I know people who actually buy every bit of aftermarket they can find for any given kit they may be working on and incorporate it into their model whether they need it or not (and, more importantly, whether it's actually accurate or not). It's a norm and it's automatic. I used to do that too, until I discovered that Aftermarket wasn't always the salvation it was cracked up to be. My first epiphany came when I was building a 1/48th Tamiya Bf109E-4, using an Eduard Zoom set to spruce up my cockpit, and discovered that they'd printed all the colored cockpit panels in what amounted to a shade of Baby Blue instead of the presumed RLM66 dark grey. The second epiphany came when I was working with another Eduard product, their 1/48th scale Bf109E-4 plastic kit, which came with an instrument panel decal that looked every bit as good as the optional photo-etch they'd provided for the same part. The final blow came from the folks over at QuickBoost, who's replacement cowling for Eduard's Fw190 family of kits theoretically simplified construction but didn't address the incorrect (read nonexistent) slope on the top of said cowling. Since the kit component is easy to construct in the first place and the new cowling didn't actually fix the problem, it was a piece of aftermarket that served little purpose.

So what's the Bottom Line? Is there a point to all of this? The simple answer is Yes, there is, but it's with a caveat. It's my firm belief that Aftermarket still has an important place in our hobby and I continue to buy it, but I try to take a long hard look at what I'm buying first. If it's not an actual improvement on a kit component, or doesn't improve the appearance of the finished model or isn't accurate, then it really isn't worth having. AMS isn't, in my world at least, a justification for throwing away money.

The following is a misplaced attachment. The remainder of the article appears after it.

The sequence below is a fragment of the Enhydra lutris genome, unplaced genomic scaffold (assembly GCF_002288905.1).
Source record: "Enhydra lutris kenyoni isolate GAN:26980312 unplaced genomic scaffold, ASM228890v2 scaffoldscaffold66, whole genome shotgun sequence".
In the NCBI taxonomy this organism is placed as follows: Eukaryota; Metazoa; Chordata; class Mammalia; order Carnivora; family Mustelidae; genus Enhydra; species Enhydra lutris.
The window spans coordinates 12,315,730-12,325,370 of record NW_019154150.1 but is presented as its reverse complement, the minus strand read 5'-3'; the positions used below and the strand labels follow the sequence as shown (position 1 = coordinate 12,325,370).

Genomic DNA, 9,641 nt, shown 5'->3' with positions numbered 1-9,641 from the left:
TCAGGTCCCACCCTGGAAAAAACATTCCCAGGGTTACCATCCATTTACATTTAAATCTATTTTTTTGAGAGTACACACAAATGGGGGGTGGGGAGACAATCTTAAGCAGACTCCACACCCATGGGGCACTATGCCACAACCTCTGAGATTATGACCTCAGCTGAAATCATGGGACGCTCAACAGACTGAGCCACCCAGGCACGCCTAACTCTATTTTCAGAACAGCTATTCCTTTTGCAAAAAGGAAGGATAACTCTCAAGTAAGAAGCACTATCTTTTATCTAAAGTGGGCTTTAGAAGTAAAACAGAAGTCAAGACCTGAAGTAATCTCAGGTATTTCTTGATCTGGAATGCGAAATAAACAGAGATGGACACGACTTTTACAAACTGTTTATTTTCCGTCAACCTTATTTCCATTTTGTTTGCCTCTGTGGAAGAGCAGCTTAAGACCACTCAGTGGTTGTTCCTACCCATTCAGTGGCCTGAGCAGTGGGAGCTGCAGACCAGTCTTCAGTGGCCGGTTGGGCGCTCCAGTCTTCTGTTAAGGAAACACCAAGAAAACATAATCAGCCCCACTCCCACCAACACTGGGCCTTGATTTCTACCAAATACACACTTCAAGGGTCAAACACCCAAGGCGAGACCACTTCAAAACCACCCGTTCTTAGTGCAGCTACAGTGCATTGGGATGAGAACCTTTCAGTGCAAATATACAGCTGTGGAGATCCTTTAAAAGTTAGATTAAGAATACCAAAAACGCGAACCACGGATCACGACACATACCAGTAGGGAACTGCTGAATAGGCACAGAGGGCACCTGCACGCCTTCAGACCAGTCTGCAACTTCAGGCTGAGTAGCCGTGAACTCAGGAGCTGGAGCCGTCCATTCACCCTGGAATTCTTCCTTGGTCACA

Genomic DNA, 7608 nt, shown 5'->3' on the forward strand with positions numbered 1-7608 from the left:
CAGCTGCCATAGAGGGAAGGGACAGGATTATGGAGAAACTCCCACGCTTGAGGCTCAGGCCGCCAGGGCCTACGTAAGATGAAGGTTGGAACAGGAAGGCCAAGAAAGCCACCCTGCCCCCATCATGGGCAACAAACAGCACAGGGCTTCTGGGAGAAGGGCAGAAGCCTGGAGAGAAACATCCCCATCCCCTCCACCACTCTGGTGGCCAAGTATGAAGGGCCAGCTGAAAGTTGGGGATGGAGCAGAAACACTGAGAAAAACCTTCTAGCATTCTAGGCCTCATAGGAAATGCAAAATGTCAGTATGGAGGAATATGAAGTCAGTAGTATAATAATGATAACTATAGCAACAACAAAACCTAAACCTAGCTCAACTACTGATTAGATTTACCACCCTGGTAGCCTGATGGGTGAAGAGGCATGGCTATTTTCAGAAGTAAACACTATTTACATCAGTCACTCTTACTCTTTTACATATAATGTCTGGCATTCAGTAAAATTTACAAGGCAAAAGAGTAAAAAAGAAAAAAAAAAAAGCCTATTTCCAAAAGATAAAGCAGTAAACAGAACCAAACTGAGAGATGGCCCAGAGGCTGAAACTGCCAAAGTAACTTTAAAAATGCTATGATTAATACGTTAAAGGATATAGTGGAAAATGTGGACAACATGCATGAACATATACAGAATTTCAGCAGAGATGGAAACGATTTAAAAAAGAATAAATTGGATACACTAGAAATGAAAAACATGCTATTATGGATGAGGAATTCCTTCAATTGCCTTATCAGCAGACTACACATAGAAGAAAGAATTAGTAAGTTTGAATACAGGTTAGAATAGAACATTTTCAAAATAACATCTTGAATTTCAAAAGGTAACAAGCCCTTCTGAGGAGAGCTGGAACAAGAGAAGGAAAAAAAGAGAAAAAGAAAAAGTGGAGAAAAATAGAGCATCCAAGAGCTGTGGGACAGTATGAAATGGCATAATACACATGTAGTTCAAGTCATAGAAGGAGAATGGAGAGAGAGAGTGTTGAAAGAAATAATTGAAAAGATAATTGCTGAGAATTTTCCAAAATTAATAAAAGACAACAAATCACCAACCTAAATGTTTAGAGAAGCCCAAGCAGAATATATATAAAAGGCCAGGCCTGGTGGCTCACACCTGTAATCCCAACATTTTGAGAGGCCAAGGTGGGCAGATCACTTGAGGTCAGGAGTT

Just Sayin'.

What Happened to the Blog a Couple of Weeks Ago?

If you're a regular here, and if you were on line at the right time a couple of weeks ago, you may have seen a blog installment briefly appear on your confuser, only to disappear again a few moments later. Here's what happened. I had written an opening editorial, but only that, and was in the process of saving it when I apparently (I don't think I did it but then again I must have) hit the "publish" button instead of the one that says "save". Once I realized what I'd done I went back into the blog to undo the mischief, which resulted in a false indication that something had been published---in truth something had been, but I deleted it almost immediately. My gratitude is extended to the several readers who contacted me to let me know there was a problem; it seems we're beginning to turn into a family of sorts and I appreciate that sort of feedback. Thanks, ya'll!

Some Decals You Might Want

If you've been in the hobby for very long you know Nor Graser, even if you don't think you do. Back in what we might call The Day he was the guy who created the artwork and instructions for our friends over at MicroScale, making it a better than even shot that you've got some of his artwork residing on several models in your collection right now this very minute.

That was then. Nowadays Nor is manufacturing his own line of decals called Thundercals and dedicated to, what else; the Republic P-47 Thunderbolt in WW2. They're done in 1/48th, they're printed by Cartograph, and they're exquisite. Let's take a look.

P-47D Razorback Thunderbolts PTO Pt 1 is the first sheet in the series and covers two aircraft,"Bouncin Betty", a P-47D-20-RA of the 19th FS/318th FG as flown by Lt Albert Schaffle out of Saipan in 1944, and "Passionate Patsy", a P-47D-15-RA of the 310th FS/58th FG at Saidor, New Guinea, as flown by Lt Ralph Barnes.

 Pt 2 ups the ante to three different aircraft: "The Witch", a P-47D-21A as flown by Lt Durwood Williams of the 318th FG during their 1944 period at Wheeler Field, "Fiery Ginger IV", Neel Kearby's P-47D-4-RA when he was assigned to V AF Fighter command (and flying with the 348th FG out of Saidor), and "8-Ball", a P-47D-20-RA, also from the 318th, as flown by Lt Ken Elender out of Saipan in 1944.